Buying IPv4 – ARIN IPv4 Transfer Process
Like most companies who have a network, you may have found yourself in need to buy IPv4 address blocks and transfer them according to the official ARIN IPv4 transfer process. The task of obtaining this elusive IPv4 commodity can seem daunting to the inexperienced buyer, but with the right insight into ARIN’s transfer requirements and procedures to buy IPv4, the ARIN IPv4 transfer process can be seamless.
Getting Started with ARIN
First things first, you’ll need to register for an ARIN account. This will require that you nominate a Point of Contact and apply for an ORG-ID. ARIN may require that you supply a certificate of good standing just to ensure that your company is in fact in business and eligible to receive additional IPv4 addresses. Once you’ve completed these steps, you’ll be required to apply for pre-approval. Pre-approval is necessary in order for ARIN to determine whether your company is indeed in need of additional IPv4 address space – this is to prevent the hoarding of an asset that we all desperately need. ARIN needs to be satisfied that your company will use at least 50% of the requested IPv4 within the span of 2 years. Alternatively, you can demonstrate that you’re currently using 75% of the IPv4 block that you currently have (if any). ARIN will need a company executive to sign an Officer Attestation letter in order to have your case approved. The pre-approval process takes between 4 days and 2 weeks and is valid for 1 year from the day you received it.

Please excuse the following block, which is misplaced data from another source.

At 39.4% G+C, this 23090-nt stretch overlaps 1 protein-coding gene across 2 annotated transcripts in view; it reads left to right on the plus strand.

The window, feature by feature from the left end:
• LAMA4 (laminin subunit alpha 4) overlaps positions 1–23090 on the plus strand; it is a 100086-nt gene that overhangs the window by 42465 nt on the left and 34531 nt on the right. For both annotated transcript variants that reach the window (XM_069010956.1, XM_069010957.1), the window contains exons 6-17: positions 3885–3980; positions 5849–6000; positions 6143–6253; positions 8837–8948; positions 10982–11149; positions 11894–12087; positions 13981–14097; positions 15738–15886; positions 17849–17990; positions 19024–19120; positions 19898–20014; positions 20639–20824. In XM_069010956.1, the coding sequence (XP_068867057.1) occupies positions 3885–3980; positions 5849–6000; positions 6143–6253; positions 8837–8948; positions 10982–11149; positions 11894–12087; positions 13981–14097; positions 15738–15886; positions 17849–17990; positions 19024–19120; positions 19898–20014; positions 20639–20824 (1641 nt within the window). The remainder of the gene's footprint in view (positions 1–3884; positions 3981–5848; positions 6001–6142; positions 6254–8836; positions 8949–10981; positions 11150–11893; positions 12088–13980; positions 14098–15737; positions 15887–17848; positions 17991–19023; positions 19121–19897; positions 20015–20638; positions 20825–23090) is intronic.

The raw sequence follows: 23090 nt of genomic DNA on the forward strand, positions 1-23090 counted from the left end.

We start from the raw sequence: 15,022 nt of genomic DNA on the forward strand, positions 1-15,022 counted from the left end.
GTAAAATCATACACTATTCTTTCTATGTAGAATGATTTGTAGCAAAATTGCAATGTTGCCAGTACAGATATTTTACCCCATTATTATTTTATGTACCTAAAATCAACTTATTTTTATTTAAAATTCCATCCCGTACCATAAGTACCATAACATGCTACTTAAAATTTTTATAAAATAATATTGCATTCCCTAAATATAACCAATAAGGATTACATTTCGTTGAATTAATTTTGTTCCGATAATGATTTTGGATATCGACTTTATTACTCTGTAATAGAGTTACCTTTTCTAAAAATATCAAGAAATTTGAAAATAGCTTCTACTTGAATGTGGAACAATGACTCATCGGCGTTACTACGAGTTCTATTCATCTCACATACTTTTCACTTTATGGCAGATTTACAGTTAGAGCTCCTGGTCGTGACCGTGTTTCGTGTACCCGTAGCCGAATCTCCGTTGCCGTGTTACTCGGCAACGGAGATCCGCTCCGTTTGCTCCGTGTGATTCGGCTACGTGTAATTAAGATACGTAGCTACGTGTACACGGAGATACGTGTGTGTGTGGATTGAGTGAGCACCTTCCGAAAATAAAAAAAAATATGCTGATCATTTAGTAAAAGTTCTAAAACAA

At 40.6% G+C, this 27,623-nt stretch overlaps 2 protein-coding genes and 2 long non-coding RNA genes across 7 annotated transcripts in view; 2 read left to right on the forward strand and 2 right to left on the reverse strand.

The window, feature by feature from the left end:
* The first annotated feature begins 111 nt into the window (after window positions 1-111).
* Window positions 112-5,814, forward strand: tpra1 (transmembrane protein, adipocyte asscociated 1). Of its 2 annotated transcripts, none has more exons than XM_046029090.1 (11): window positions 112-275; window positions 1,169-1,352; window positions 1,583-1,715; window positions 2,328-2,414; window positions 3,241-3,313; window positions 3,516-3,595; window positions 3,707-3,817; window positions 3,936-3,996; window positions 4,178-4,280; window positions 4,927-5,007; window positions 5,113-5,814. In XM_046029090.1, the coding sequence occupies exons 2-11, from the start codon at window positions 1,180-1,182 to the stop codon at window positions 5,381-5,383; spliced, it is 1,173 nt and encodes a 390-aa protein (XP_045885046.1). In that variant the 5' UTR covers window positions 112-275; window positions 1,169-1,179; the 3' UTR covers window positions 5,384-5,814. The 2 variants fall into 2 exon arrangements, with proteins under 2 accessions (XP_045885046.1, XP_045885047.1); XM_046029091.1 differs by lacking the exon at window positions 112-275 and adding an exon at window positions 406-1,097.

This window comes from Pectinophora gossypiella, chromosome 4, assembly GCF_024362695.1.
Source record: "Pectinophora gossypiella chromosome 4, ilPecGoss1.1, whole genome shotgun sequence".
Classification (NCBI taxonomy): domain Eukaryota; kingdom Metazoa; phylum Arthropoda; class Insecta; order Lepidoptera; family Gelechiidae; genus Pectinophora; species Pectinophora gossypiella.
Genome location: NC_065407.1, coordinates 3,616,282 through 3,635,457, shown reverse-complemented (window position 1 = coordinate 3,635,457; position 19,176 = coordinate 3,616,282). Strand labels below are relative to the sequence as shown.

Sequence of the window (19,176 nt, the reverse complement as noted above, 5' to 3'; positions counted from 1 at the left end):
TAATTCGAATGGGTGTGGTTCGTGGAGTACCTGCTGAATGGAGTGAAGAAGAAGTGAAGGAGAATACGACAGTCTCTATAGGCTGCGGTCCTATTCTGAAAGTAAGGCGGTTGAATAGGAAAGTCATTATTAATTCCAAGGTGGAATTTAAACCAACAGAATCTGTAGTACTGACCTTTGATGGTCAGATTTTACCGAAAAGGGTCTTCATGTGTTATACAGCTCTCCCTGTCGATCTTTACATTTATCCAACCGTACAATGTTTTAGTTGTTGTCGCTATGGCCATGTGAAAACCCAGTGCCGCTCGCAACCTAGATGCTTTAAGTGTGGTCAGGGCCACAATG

ARIN Transfer Agreement
At this point, you’ll be a holder of ARIN pre-approval and ready to dip your toes into the warm waters of the ARIN IPv4 transfer and acquisition market. In order to get an agreement sent to purchase an IPv4 address block, you will need to provide your company details. Your legal entity name, ARIN pre-approval ticket number, ORG-ID and a person authorized to sign on behalf of the company are needed to contract between yourself and the lucky seller who owns the IPv4 block that you’re trying to get your hands on. The agreements will be signed, and payment will be made via Escrow.com or wire payment, whichever suits you best, for the IPv4 block.
ARIN IPv4 Transfer Process
The ARIN IPv4 transfer process can now commence! It begins with the seller who is required to submit an ARIN IPv4 transfer ticket that includes the buyers ORG-ID and the IPv4 address block number that is being transferred. The buyer is also required to submit an ARIN IPv4 transfer ticket that includes the sellers name and the IPv4 address block that is being transferred by ARIN. The seller will have to pay and ARIN IPv4 transfer fee of $300 unless the IPv4 block is in Legacy, meaning that the IPv4 address block was assigned before ARIN was officially established in 1998. The ball is now in ARIN’s court for review IPv4 transfer which takes between 5-10 days to complete. In the meantime, the seller has to sign, notarize and submit an ARIN Officer Acknowledgment Form via the online ARINs transfer portal. If all goes well and ARIN is satisfied, both buyer and sellers ARIN IPv4 transfer tickets will be approved. At this time, first-time IPv4 buyers will now have to pay an ARIN fee and sign a registered services agreement (RSA). Otherwise, the ARIN IPv4 transfer is successful when Whois is updated to reflect the new owners name. At this point funds are released to the seller, everyone is happy and the world is a better place 😉